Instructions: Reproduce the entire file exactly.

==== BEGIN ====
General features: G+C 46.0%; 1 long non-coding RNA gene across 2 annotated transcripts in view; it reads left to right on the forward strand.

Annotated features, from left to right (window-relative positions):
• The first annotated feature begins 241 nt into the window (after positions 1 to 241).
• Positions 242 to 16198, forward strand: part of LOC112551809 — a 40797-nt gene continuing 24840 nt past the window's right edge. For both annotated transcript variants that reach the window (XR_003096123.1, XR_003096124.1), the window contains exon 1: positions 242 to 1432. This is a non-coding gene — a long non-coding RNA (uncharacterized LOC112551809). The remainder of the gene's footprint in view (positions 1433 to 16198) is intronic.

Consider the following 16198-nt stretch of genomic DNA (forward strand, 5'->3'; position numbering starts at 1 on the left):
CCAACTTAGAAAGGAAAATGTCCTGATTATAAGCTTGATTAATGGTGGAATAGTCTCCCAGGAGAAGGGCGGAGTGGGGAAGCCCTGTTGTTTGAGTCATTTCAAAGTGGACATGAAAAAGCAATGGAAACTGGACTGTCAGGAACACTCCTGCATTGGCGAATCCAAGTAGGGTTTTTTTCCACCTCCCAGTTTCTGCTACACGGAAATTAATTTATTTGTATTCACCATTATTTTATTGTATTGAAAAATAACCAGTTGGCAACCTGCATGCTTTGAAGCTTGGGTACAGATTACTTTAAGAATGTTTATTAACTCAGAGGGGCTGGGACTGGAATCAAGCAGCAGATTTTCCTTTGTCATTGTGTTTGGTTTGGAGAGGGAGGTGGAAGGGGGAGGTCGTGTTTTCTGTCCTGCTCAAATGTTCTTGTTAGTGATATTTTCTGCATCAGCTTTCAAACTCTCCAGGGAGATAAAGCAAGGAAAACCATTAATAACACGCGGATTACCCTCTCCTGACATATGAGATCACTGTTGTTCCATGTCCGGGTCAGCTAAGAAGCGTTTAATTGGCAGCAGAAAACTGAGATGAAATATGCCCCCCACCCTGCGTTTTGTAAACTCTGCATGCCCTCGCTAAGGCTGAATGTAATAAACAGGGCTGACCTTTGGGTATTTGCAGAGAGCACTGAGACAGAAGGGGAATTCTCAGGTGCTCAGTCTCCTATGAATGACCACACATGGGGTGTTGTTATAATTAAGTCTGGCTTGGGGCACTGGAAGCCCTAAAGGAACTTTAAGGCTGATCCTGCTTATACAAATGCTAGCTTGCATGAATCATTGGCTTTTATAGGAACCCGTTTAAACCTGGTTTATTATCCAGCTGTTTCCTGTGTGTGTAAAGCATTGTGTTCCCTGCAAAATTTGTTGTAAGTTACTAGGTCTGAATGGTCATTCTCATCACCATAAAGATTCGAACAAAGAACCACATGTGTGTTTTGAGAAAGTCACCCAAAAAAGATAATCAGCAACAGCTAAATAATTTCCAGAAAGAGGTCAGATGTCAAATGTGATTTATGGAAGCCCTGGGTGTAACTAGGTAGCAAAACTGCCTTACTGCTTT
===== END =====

General features: G+C 46.0%; 1 long non-coding RNA gene across 2 annotated transcripts in view; it reads left to right on the forward strand.

Annotated features, from left to right (window-relative positions):
• The first annotated feature begins 241 nt into the window (after positions 1 to 241).
• Positions 242 to 16198, forward strand: part of LOC112551809 — a 40797-nt gene continuing 24840 nt past the window's right edge. For both annotated transcript variants that reach the window (XR_003096123.1, XR_003096124.1), the window contains exon 1: positions 242 to 1432. This is a non-coding gene — a long non-coding RNA (uncharacterized LOC112551809). The remainder of the gene's footprint in view (positions 1433 to 16198) is intronic.

Consider the following 16198-nt stretch of genomic DNA (forward strand, 5'->3'; position numbering starts at 1 on the left):
CCAACTTAGAAAGGAAAATGTCCTGATTATAAGCTTGATTAATGGTGGAATAGTCTCCCAGGAGAAGGGCGGAGTGGGGAAGCCCTGTTGTTTGAGTCATTTCAAAGTGGACATGAAAAAGCAATGGAAACTGGACTGTCAGGAACACTCCTGCATTGGCGAATCCAAGTAGGGTTTTTTTCCACCTCCCAGTTTCTGCTACACGGAAATTAATTTATTTGTATTCACCATTATTTTATTGTATTGAAAAATAACCAGTTGGCAACCTGCATGCTTTGAAGCTTGGGTACAGATTACTTTAAGAATGTTTATTAACTCAGAGGGGCTGGGACTGGAATCAAGCAGCAGATTTTCCTTTGTCATTGTGTTTGGTTTGGAGAGGGAGGTGGAAGGGGGAGGTCGTGTTTTCTGTCCTGCTCAAATGTTCTTGTTAGTGATATTTTCTGCATCAGCTTTCAAACTCTCCAGGGAGATAAAGCAAGGAAAACCATTAATAACACGCGGATTACCCTCTCCTGACATATGAGATCACTGTTGTTCCATGTCCGGGTCAGCTAAGAAGCGTTTAATTGGCAGCAGAAAACTGAGATGAAATATGCCCCCCACCCTGCGTTTTGTAAACTCTGCATGCCCTCGCTAAGGCTGAATGTAATAAACAGGGCTGACCTTTGGGTATTTGCAGAGAGCACTGAGACAGAAGGGGAATTCTCAGGTGCTCAGTCTCCTATGAATGACCACACATGGGGTGTTGTTATAATTAAGTCTGGCTTGGGGCACTGGAAGCCCTAAAGGAACTTTAAGGCTGATCCTGCTTATACAAATGCTAGCTTGCATGAATCATTGGCTTTTATAGGAACCCGTTTAAACCTGGTTTATTATCCAGCTGTTTCCTGTGTGTGTAAAGCATTGTGTTCCCTGCAAAATTTGTTGTAAGTTACTAGGTCTGAATGGTCATTCTCATCACCATAAAGATTCGAACAAAGAACCACATGTGTGTTTTGAGAAAGTCACCCAAAAAAGATAATCAGCAACAGCTAAATAATTTCCAGAAAGAGGTCAGATGTCAAATGTGATTTATGGAAGCCCTGGGTGTAACTAGGTAGCAAAACTGCCTTACTGCTTT